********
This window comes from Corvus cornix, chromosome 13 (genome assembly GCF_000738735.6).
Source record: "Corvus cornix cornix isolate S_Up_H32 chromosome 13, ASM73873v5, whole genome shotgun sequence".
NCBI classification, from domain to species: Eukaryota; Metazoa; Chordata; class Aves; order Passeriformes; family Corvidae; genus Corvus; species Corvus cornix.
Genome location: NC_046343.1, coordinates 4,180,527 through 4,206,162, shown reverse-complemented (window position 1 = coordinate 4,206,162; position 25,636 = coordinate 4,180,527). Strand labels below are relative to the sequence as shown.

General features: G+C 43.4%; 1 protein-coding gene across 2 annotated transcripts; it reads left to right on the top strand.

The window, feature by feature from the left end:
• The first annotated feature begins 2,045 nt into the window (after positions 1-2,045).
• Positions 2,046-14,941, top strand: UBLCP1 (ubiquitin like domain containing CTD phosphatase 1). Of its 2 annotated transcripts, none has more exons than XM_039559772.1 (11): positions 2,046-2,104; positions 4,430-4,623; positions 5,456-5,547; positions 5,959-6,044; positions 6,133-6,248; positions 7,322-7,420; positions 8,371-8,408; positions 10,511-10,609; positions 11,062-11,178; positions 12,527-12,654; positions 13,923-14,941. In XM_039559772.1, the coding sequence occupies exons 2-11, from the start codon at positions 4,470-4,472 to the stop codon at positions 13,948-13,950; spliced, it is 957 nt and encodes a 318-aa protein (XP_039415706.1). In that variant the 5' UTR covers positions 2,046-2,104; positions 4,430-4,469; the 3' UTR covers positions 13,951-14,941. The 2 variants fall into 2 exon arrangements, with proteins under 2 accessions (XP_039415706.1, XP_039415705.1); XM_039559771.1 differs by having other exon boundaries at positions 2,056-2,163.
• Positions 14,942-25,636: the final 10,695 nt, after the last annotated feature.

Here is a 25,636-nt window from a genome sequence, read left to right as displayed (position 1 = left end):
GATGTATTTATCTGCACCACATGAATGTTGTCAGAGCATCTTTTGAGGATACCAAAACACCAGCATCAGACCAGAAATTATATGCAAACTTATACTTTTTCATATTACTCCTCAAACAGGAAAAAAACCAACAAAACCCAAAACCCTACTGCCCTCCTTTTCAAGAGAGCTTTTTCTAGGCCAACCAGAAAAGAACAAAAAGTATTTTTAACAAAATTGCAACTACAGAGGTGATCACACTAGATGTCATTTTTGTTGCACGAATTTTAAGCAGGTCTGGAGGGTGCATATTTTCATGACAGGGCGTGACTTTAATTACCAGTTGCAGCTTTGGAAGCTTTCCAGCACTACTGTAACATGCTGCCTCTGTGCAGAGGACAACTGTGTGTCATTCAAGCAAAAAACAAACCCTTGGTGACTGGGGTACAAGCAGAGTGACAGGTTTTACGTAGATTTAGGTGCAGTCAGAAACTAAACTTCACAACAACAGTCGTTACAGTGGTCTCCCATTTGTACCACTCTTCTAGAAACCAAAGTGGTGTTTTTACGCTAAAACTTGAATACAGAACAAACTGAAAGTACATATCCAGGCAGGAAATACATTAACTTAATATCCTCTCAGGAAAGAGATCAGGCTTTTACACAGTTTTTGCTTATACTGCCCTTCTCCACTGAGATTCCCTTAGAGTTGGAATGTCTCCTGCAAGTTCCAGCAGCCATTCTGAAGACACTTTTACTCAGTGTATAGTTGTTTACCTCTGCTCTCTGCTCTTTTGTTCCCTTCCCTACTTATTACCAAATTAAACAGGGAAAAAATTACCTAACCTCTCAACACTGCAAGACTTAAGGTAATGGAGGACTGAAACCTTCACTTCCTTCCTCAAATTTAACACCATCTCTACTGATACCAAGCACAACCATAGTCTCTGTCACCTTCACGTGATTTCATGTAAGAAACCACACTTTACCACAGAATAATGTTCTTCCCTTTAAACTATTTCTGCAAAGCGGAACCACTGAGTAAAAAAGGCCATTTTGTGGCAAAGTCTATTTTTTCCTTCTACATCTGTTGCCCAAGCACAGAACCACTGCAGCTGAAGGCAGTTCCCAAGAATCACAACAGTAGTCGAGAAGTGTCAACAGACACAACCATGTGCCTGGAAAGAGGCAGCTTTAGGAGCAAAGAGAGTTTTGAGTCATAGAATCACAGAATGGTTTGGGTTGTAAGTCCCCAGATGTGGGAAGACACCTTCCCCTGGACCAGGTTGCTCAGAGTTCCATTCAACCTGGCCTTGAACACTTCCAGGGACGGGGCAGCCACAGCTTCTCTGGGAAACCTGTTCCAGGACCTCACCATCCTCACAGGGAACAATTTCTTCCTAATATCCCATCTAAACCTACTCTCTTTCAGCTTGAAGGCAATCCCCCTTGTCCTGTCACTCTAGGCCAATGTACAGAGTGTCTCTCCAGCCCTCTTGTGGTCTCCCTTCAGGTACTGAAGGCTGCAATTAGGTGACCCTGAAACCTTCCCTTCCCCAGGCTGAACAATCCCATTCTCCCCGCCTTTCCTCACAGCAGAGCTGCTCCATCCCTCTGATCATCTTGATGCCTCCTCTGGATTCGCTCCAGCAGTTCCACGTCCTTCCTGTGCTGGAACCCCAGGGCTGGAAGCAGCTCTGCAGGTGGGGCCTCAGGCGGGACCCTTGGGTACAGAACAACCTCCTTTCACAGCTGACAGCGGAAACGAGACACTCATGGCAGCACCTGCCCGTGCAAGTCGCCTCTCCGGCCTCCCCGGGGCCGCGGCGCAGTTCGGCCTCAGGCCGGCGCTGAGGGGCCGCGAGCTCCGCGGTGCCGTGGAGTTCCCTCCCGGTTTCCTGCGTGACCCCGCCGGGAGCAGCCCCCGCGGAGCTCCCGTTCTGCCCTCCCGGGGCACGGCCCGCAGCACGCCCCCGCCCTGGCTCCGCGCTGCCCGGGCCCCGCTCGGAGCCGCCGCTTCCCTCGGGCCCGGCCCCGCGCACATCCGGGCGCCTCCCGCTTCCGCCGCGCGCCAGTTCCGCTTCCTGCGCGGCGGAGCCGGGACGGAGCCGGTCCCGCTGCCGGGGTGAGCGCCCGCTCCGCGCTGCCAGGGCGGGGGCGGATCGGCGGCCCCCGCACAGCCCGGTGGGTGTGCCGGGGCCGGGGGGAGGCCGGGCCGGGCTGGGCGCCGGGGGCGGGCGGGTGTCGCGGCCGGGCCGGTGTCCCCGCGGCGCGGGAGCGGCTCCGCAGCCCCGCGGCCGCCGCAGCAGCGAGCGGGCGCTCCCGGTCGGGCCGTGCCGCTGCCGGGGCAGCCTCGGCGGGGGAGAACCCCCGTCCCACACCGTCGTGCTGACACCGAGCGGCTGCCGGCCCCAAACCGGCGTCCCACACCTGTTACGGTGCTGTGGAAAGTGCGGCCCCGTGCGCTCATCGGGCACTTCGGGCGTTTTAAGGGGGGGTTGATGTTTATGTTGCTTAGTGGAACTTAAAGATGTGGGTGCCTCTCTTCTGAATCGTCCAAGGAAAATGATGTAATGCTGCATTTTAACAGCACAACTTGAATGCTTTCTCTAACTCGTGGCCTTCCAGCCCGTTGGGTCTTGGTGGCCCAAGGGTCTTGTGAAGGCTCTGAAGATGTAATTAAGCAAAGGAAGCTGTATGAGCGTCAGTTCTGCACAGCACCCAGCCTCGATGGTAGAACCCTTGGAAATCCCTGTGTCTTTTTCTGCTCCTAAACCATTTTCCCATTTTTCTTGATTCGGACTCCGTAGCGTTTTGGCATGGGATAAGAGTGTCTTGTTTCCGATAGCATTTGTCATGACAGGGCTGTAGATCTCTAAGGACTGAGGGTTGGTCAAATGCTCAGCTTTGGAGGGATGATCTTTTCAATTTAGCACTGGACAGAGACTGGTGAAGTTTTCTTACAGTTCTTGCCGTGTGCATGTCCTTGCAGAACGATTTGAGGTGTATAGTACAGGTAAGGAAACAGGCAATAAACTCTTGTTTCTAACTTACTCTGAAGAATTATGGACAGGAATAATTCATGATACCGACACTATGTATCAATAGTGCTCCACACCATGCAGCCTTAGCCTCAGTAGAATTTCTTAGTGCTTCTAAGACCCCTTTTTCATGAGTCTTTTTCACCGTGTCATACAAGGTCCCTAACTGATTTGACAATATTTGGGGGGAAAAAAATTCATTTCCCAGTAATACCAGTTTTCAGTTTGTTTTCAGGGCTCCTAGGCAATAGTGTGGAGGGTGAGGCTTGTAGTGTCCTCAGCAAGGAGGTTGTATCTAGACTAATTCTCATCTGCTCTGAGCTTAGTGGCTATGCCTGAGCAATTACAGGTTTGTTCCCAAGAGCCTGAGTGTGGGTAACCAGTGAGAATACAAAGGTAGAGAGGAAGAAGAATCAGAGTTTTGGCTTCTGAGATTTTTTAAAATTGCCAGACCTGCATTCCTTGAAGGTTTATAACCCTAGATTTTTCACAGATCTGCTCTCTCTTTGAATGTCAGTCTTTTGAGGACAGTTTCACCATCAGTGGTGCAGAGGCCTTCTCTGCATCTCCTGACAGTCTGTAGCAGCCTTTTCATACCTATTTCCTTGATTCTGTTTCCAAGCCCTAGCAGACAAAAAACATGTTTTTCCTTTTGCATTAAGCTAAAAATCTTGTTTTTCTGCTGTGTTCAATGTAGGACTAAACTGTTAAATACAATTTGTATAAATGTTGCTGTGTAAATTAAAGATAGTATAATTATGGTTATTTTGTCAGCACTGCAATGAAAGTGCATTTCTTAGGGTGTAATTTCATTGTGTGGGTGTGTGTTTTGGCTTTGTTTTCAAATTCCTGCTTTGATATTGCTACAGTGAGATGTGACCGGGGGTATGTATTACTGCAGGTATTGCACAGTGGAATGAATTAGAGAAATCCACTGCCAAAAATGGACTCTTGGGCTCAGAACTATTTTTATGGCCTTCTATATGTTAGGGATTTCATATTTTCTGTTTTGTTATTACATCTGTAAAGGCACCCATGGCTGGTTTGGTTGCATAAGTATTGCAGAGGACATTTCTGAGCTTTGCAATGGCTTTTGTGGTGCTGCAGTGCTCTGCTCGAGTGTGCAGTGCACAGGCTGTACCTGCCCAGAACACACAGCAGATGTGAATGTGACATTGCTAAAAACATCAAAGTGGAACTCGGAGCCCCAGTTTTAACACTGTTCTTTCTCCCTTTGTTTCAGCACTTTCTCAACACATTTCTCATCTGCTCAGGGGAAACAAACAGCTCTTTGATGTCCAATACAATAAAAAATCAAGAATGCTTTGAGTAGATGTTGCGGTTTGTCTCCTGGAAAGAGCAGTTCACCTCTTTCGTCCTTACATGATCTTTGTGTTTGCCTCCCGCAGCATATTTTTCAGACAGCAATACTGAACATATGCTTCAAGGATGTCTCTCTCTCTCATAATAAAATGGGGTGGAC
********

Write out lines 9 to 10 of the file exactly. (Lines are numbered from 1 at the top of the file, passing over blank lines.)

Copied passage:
• Positions 14,942-25,636: the final 10,695 nt, after the last annotated feature.

Here is a 25,636-nt window from a genome sequence, read left to right as displayed (position 1 = left end):